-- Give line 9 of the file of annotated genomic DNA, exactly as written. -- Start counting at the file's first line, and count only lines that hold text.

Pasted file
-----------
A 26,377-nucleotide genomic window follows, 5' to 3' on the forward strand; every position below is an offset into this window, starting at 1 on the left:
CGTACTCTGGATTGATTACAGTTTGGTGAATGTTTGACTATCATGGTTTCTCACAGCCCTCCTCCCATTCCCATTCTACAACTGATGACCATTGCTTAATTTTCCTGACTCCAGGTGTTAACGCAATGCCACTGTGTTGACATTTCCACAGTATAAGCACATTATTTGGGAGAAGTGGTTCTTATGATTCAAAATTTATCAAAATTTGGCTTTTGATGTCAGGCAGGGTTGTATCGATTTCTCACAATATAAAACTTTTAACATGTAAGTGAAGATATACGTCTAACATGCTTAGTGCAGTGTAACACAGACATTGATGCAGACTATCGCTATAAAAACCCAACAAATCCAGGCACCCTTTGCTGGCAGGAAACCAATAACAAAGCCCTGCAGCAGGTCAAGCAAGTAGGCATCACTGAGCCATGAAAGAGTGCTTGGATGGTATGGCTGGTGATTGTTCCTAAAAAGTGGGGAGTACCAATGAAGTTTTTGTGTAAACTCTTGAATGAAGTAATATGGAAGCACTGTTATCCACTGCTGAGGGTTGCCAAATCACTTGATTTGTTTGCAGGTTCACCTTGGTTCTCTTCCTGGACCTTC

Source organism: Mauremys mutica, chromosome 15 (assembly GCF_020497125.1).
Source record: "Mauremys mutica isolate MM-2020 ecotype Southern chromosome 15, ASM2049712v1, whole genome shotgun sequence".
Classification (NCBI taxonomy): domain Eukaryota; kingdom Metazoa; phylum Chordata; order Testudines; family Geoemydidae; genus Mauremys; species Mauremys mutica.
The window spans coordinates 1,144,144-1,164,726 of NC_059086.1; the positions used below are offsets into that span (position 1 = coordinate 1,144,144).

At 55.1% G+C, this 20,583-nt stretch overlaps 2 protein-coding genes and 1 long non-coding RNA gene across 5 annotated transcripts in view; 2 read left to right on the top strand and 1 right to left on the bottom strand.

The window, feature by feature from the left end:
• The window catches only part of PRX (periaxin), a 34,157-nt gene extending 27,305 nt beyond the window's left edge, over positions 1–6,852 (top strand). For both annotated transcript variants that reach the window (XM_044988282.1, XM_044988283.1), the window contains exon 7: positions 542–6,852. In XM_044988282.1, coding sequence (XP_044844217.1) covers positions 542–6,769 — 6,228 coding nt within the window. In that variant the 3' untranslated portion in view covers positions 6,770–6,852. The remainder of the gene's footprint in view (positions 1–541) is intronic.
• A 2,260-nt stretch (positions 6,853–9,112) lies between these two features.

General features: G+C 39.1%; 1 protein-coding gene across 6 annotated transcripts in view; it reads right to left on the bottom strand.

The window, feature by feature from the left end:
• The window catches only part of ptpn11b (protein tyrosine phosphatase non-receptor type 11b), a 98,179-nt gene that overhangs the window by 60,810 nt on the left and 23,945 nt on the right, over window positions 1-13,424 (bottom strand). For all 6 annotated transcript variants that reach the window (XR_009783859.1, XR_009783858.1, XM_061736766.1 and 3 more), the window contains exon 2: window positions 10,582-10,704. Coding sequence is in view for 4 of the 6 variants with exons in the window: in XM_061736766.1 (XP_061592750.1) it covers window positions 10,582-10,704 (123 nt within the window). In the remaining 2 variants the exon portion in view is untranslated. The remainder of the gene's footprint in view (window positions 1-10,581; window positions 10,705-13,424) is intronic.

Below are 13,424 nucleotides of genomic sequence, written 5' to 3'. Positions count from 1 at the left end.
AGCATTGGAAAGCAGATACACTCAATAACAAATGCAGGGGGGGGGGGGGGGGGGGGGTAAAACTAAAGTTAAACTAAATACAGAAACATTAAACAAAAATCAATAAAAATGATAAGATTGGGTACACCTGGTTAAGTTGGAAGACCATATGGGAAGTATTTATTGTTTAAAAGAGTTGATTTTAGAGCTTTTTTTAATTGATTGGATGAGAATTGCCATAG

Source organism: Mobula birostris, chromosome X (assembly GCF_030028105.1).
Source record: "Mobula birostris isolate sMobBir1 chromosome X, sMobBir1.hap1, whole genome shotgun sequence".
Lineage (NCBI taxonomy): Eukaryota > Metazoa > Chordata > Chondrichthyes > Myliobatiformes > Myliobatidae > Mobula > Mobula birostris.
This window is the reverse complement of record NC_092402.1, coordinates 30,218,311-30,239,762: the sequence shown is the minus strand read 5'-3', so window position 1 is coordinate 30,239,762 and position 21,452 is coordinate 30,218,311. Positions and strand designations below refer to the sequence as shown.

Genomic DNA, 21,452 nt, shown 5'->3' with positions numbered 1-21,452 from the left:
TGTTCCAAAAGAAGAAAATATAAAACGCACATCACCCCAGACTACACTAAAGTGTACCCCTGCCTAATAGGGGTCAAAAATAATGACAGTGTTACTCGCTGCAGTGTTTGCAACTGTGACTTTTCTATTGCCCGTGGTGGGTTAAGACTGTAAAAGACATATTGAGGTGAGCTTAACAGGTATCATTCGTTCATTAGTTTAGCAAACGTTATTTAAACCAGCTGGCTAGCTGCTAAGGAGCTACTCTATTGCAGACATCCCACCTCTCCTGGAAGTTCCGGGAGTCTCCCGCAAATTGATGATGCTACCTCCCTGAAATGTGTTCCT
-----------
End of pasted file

• The window catches only part of PRX (periaxin), a 34,157-nt gene extending 27,305 nt beyond the window's left edge, over positions 1–6,852 (top strand). For both annotated transcript variants that reach the window (XM_044988282.1, XM_044988283.1), the window contains exon 7: positions 542–6,852. In XM_044988282.1, coding sequence (XP_044844217.1) covers positions 542–6,769 — 6,228 coding nt within the window. In that variant the 3' untranslated portion in view covers positions 6,770–6,852. The remainder of the gene's footprint in view (positions 1–541) is intronic.